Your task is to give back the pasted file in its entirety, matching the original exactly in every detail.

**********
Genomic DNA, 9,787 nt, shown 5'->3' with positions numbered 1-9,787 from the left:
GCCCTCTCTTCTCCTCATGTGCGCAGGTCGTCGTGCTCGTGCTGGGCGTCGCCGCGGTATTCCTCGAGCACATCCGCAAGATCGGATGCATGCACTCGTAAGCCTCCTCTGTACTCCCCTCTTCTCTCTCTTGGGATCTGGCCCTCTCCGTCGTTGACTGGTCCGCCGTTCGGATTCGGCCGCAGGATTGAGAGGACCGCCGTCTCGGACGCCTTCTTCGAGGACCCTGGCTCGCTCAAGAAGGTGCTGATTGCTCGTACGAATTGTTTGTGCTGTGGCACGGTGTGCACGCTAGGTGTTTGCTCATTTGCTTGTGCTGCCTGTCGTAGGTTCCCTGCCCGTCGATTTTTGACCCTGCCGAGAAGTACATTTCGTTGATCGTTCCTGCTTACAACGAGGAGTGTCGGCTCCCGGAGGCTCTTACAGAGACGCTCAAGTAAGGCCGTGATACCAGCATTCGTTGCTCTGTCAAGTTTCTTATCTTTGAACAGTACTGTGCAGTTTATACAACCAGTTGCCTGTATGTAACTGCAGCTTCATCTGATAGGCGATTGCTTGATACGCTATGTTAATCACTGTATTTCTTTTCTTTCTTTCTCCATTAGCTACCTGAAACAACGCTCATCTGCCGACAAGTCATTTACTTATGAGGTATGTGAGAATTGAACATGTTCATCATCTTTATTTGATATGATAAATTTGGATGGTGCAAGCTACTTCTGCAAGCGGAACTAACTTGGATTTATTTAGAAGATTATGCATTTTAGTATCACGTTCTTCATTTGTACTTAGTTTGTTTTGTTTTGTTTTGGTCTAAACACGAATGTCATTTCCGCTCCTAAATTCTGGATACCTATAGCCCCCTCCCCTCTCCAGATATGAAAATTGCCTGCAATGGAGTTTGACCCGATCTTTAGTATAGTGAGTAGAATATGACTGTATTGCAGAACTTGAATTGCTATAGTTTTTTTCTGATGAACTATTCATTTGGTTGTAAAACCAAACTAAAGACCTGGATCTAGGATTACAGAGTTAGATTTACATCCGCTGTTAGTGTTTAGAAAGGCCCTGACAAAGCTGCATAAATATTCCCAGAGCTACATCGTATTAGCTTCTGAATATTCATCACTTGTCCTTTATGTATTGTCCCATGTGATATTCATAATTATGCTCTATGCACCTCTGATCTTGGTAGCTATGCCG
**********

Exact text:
Genomic DNA, 9,787 nt, shown 5'->3' with positions numbered 1-9,787 from the left:
GCCCTCTCTTCTCCTCATGTGCGCAGGTCGTCGTGCTCGTGCTGGGCGTCGCCGCGGTATTCCTCGAGCACATCCGCAAGATCGGATGCATGCACTCGTAAGCCTCCTCTGTACTCCCCTCTTCTCTCTCTTGGGATCTGGCCCTCTCCGTCGTTGACTGGTCCGCCGTTCGGATTCGGCCGCAGGATTGAGAGGACCGCCGTCTCGGACGCCTTCTTCGAGGACCCTGGCTCGCTCAAGAAGGTGCTGATTGCTCGTACGAATTGTTTGTGCTGTGGCACGGTGTGCACGCTAGGTGTTTGCTCATTTGCTTGTGCTGCCTGTCGTAGGTTCCCTGCCCGTCGATTTTTGACCCTGCCGAGAAGTACATTTCGTTGATCGTTCCTGCTTACAACGAGGAGTGTCGGCTCCCGGAGGCTCTTACAGAGACGCTCAAGTAAGGCCGTGATACCAGCATTCGTTGCTCTGTCAAGTTTCTTATCTTTGAACAGTACTGTGCAGTTTATACAACCAGTTGCCTGTATGTAACTGCAGCTTCATCTGATAGGCGATTGCTTGATACGCTATGTTAATCACTGTATTTCTTTTCTTTCTTTCTCCATTAGCTACCTGAAACAACGCTCATCTGCCGACAAGTCATTTACTTATGAGGTATGTGAGAATTGAACATGTTCATCATCTTTATTTGATATGATAAATTTGGATGGTGCAAGCTACTTCTGCAAGCGGAACTAACTTGGATTTATTTAGAAGATTATGCATTTTAGTATCACGTTCTTCATTTGTACTTAGTTTGTTTTGTTTTGTTTTGGTCTAAACACGAATGTCATTTCCGCTCCTAAATTCTGGATACCTATAGCCCCCTCCCCTCTCCAGATATGAAAATTGCCTGCAATGGAGTTTGACCCGATCTTTAGTATAGTGAGTAGAATATGACTGTATTGCAGAACTTGAATTGCTATAGTTTTTTTCTGATGAACTATTCATTTGGTTGTAAAACCAAACTAAAGACCTGGATCTAGGATTACAGAGTTAGATTTACATCCGCTGTTAGTGTTTAGAAAGGCCCTGACAAAGCTGCATAAATATTCCCAGAGCTACATCGTATTAGCTTCTGAATATTCATCACTTGTCCTTTATGTATTGTCCCATGTGATATTCATAATTATGCTCTATGCACCTCTGATCTTGGTAGCTATGCCG